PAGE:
Actually they are pretty good for building fire lines, etc too 🙂

  2. October 9, 2012 8:25 am

    This fall has been great! I didn’t water the garden this summer, so there hasn’t been as much weeding, the yields are lower, but as many plates as we have in the air right now, I’ll take the trade off. That and we’ve gleaned TONS of foods. About #400 of apples, for one. We are also rushing to get some cover seed down, as well as the fall garlic in before the rain they are promising on Friday. Although I am not looking forward to swapping out my slip on’s for mud boots, winter does have to come…

    I heard today that they are predicting a dry warm winter, would you agree with the ‘experts’? I am kind of hoping for a good cold wet one…

    • October 9, 2012 8:40 am

      Adalyn, I haven’t hardly put on my rubber boots at all. Love, love, love wearing Romeos for chores 😀

      I’ve heard predictions all over the map. I don’t want too cold, but wet would be OK, dry winters are hard on this side of the Cascades. We need 6″ of rain to recharge our spring, sometimes that takes until December 😦 Or sometimes it takes a week 🙂

      • adalynfarm permalink
        October 9, 2012 8:51 am

        I guess I’m just not looking forward to the mud. Our place wets up really quickly with just a little rain, but it’s a dream when it’s froze up good. I’d be good with a week of heavy rain, and then warmer and dry till Turkey Day. Would that work for you? 🙂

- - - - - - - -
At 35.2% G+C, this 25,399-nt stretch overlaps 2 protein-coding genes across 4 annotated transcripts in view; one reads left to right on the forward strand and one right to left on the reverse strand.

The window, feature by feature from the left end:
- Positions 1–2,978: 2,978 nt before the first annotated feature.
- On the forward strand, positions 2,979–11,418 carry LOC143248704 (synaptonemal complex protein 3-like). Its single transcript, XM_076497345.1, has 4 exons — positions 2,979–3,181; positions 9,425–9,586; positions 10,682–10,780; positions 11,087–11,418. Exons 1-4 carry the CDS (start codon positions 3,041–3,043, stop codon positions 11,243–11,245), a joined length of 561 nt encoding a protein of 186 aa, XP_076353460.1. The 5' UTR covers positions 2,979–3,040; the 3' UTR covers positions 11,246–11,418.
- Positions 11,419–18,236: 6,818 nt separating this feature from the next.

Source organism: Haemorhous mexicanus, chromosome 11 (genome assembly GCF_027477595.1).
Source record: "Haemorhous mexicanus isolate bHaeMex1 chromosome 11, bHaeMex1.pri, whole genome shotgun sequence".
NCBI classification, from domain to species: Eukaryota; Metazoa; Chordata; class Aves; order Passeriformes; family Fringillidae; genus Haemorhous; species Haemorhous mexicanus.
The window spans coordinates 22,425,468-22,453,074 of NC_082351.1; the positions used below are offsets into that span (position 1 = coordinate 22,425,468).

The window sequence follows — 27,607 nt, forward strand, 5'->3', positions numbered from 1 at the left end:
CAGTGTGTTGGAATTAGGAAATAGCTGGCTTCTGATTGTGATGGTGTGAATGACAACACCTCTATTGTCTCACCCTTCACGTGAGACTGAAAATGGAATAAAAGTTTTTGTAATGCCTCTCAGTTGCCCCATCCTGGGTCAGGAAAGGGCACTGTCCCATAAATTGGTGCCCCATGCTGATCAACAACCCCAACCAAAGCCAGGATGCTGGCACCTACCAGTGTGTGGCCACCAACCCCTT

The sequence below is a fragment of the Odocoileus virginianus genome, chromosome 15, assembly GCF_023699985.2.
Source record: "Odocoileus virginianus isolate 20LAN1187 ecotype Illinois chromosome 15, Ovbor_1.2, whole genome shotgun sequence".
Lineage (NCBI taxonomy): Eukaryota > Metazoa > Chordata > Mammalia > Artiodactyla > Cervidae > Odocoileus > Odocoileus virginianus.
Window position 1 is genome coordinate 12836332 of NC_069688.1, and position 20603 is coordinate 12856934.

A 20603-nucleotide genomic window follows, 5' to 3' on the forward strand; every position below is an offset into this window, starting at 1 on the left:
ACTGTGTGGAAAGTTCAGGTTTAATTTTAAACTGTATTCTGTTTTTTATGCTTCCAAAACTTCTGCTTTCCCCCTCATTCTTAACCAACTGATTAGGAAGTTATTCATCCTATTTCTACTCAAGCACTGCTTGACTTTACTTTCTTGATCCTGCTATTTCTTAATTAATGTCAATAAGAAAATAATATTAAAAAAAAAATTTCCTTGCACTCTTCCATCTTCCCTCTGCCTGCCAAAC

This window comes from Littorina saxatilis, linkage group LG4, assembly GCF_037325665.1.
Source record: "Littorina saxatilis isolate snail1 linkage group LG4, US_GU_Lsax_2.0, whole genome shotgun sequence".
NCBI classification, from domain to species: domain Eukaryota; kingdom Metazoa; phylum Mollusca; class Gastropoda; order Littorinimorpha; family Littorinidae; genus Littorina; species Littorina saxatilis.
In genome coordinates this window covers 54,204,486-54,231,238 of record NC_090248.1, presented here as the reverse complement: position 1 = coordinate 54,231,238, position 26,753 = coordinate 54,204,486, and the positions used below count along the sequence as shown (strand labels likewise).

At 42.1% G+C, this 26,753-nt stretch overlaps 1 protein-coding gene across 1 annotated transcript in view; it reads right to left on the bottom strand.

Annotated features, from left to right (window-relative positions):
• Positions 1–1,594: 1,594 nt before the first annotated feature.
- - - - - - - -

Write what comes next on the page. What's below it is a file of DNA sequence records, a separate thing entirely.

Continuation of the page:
• October 9, 2012 8:54 am

          Perfect! We don’t really have too much mud to deal with, (loving that well-drained soil) so I forget others aren’t so lucky 🙂

      • October 9, 2012 8:54 am

        You can have our rain if you like, we have a lake where there should be no lake. Probably a blocked land drain and usually floods in Spring and Autumn but later than this. I hope that it freezes first to firm up the ground and then a moderate snow fall. Just enough to make it look pretty and let us do some cross country skiing and make sure the water level is high enough in Spring. After that blue skies will be fine all winter 😀

  3. houseofhalfdone permalink
    October 9, 2012 8:46 am

    Your blog always make me marvel at how much in the world I know nothing about. How do you tell warm wood vs. hot wood? Is it by species, or is it something else?

    • October 9, 2012 9:01 am

      HOHD, LOL, we do speak a different language here in the woods. Somtimes a passport is needed 🙂 Our predominate tree is Douglas Fir, and the best (most heat) wood is from trees that were brought down live. The sap is still up and it burns really well. What we burn mostly though is dead or dying trees, they are sick and lifeless (little or no sap) by the time we get to them, and they provide moderate heat. And the wood looks different too, the wood in the pickup is a from a old dead buckskin, not too hot, not too cold but just right! My favorite 🙂

  4. Lyelle Perschino permalink
    October 9, 2012 9:39 am

    We lit the back up stove for the first time night before last. It has been coldish and wet here and since we live in a log cabin, once the outside cools off, the logs do too. My Dh always waits to light the main stove (Flame View) until it stays consistently cold. Here we burn dead fall too, along with oak, hickory, poplar and some pine. We use the poplar and pine to get a good, hot, quick fire going for the cook stove. O love fall! We are “supposed” to have a bitter cold winter with lots of precep. in the form of….ICE! Heaven help us…

    • October 9, 2012 9:44 am